San Francisco Examiner – Friday, March 8, 2002
|Excerpted from The San Francisco Examiner
March 8, 2002
With clutter up, new solution is to display, not hide it
by June Fletcher
Like many Americans, this winter Page Owen has been cocooning with the kids: buying board games, toy cars and plastic building blocks. By January, “there was Lego everywhere,” he says. So the Stonington, Conn., botanist made one more purchase: a 10-foot-tall, $40,000 custom-designed storage unit for the library.
These days, when it comes to storage, Americans are letting it all hang out, The country’s stay-at-home mood has sales rising for everything from DVDs to hobby gear, but closets are already stuffed. To deal with the overflow, homeowners are hiring professional ‘organizers” and buying storage systems at a near-record pace.
Sales at one national storage chain were up 10 percent in December, despite the economy. And, the latest solution to hiding clutter is not to hide it at all. More and more, the stuff that was once shoved into drawers, from art supplies to underwear, is being put out on display. Says Arlington, Va., interior designer Michael Roberson, “Closets are coming out of the closet.” The result: Across the country, sales are booming in things like the Container Store’s $249 flip-door bookcase which lets you switch between revealing and concealing the stuff on your shelves.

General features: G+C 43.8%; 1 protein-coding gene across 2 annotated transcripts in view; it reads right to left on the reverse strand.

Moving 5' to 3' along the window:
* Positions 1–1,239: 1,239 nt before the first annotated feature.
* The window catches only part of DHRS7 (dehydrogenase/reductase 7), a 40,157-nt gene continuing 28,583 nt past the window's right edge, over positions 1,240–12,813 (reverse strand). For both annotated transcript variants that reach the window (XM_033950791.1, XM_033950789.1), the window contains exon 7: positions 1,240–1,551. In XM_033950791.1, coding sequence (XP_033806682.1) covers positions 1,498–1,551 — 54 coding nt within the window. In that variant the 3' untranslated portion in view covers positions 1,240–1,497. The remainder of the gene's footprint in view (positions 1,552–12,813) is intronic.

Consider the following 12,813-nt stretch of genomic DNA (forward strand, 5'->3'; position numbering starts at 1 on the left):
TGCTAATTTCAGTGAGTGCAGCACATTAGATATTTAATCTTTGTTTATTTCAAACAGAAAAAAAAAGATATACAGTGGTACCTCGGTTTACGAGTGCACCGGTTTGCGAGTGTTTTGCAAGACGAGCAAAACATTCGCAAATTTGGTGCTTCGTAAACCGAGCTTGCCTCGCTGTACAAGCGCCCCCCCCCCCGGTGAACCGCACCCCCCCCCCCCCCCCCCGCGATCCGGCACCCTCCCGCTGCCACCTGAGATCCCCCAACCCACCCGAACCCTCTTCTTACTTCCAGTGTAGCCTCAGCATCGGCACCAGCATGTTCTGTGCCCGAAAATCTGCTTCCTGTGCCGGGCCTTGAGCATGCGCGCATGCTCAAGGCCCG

The recently launched Martha Stewart Keeping collection for K-Mart has 300 separate items including a see-through vinyl closet. Then there’s the family Convergence Center, a 20-foot long wall system that includes a media center, craft table, two computer stations and nearly 30 cubbyholes. The maker calls it the “Swiss Army knife” of storage. Price $5000 to a hefty $45,000 depending on the materials and finishes.
In New York, architect Ronnette Riley’s clients are so reluctant to send anything to the basement that she’s designed a number of fake “hallways” this winter by building a new wall with built-in bookcases a few feet from the existing wall. The hallway goes nowhere, of course, but it creates lots of shelf space. Isn’t that dark? Yes, says Riley, but her client would “rather not have sunlight” than have their things where they can’t be seen. They’re hardly alone. These days, says Rachel Shelton of the Closet Factory, an L.A. retailer, There’s less hiding away of both storage systems and what you store.”
Indeed, some people may be taking the trend a little too far. Carol Tanzi , a Burlingame, CA interior designer had one client convert a lingerie closet into a tiny guest room. Where’d all her underthings go? The living room where they were put into decorative boxes.
Ms. Roberson, the Virginia designer, was asked to put so much storage and display space in one child’s room, that there was no room for the bed. She had to downsize the mattress, from a double to a custom three-quarter size.
This article also appeared in the Wall Street Journal, February 22, 2002